Thursday, June 27, 1929
By Helen S. Brown, Syracuse Journal
By all means take the kids to Keith’s before the week is over. The bill is made for them, and they’ll adore it. First come Ike Rose’s midgets—a troupe of talented little mites from the four corners of the earth. Among the most notable of their number were an ineffably blonde baby named Mr. Kurt, who drew delighted ohs and ahs from the women for his cuteness; a small, tanned little Javanese prince who did a funny, hopscotch sort of dance; Gladys, a sweet-voiced, dainty songbird; Mr. Marcell, who did amazing feats of juggling; and Ivan Turner, a small colored person who sang and danced as well as the best of them, midget or no midget.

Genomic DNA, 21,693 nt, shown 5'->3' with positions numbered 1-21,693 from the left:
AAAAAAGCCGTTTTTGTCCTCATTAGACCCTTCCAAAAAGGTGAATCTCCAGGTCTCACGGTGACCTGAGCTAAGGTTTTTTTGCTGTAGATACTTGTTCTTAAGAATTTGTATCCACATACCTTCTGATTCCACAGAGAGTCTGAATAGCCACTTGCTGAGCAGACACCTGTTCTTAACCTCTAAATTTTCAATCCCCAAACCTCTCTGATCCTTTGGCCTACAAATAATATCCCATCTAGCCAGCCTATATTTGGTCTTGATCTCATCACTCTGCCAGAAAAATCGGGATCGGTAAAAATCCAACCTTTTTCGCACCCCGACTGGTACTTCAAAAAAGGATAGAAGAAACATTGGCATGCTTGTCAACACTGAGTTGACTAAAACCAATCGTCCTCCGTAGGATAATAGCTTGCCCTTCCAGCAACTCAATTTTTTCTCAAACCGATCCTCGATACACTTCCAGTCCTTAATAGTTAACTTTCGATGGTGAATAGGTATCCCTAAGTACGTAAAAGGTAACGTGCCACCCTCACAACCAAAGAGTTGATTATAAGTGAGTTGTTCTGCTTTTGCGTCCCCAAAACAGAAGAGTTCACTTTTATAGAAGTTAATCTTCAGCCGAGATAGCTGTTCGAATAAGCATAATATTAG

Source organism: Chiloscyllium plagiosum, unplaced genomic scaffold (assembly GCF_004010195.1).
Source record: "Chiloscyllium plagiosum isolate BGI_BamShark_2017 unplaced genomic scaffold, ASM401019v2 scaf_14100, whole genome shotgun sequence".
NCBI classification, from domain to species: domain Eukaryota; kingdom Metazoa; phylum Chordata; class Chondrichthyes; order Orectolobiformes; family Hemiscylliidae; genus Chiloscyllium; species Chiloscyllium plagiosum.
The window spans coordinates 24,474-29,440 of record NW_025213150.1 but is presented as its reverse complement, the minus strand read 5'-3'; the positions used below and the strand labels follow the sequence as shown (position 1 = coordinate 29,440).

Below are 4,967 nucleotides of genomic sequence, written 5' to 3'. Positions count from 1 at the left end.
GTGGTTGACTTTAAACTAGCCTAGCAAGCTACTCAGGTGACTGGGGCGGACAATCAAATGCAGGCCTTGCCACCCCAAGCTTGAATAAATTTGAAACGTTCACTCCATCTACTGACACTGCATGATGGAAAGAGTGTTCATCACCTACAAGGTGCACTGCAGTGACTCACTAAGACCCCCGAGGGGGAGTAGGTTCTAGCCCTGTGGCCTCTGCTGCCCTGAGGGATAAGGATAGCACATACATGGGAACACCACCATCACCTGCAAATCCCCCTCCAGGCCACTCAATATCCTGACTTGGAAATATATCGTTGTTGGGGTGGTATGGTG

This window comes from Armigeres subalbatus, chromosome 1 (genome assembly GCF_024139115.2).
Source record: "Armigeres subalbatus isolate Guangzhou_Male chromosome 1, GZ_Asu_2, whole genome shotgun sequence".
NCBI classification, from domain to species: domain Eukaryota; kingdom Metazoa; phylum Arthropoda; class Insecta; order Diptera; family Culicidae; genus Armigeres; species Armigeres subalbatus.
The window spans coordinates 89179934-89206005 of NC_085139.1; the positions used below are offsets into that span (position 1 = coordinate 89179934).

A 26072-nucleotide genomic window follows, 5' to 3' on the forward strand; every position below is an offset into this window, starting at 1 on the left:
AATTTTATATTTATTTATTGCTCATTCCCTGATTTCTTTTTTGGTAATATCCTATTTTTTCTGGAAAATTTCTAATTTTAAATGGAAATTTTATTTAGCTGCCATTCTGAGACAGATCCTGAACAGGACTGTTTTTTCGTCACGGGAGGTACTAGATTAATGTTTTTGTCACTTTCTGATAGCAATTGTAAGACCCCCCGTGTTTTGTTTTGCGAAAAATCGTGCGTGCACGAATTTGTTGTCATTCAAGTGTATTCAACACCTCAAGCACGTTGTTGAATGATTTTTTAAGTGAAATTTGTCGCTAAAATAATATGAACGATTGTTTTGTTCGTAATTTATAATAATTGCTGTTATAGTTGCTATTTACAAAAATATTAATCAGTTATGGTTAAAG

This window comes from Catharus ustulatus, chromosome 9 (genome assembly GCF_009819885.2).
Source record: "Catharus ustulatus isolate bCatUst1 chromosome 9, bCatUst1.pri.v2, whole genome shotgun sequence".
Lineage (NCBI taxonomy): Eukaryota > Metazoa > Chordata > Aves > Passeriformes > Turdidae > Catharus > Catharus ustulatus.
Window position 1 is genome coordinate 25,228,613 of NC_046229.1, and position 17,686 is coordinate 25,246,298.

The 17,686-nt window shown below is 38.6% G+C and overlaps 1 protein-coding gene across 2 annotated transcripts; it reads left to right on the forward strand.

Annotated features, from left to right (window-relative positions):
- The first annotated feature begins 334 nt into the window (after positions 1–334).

The opening act was Pepito, the Spanish clown. This is really a pretty high-class act, from the point of view of originality and gay, brightly colored modern toys and animals. Pepito, himself, has some marvelous make-ups, and his imitation of a baby crying is a classic.
The other act on the bill, Tyler Mason, is a blackface song and patter, which got over all right with the audience.
The picture is “The Exalted Flapper,” a take-off on Her Majesty, Queen Marie of Rumania and her late visit to these United States. Irene Rich is the queen to a “T”; Albert Conti is amusing as the downtrodden king consort; and Sue Carol is an ingenuous flapper princess. The other roles are Bimbo, the press agent for the royal party, played by that excellent delineator of sardonic and mutterably lazy reporters, Mr. Stuart Irwin; and Prince Boris, whom a too-handsome lad named Barry Norton plays with an eye to his profile. The story is a trite little thing and has been told and retold, but this version is often amusing, and the good cast helps to freshen it up a bit.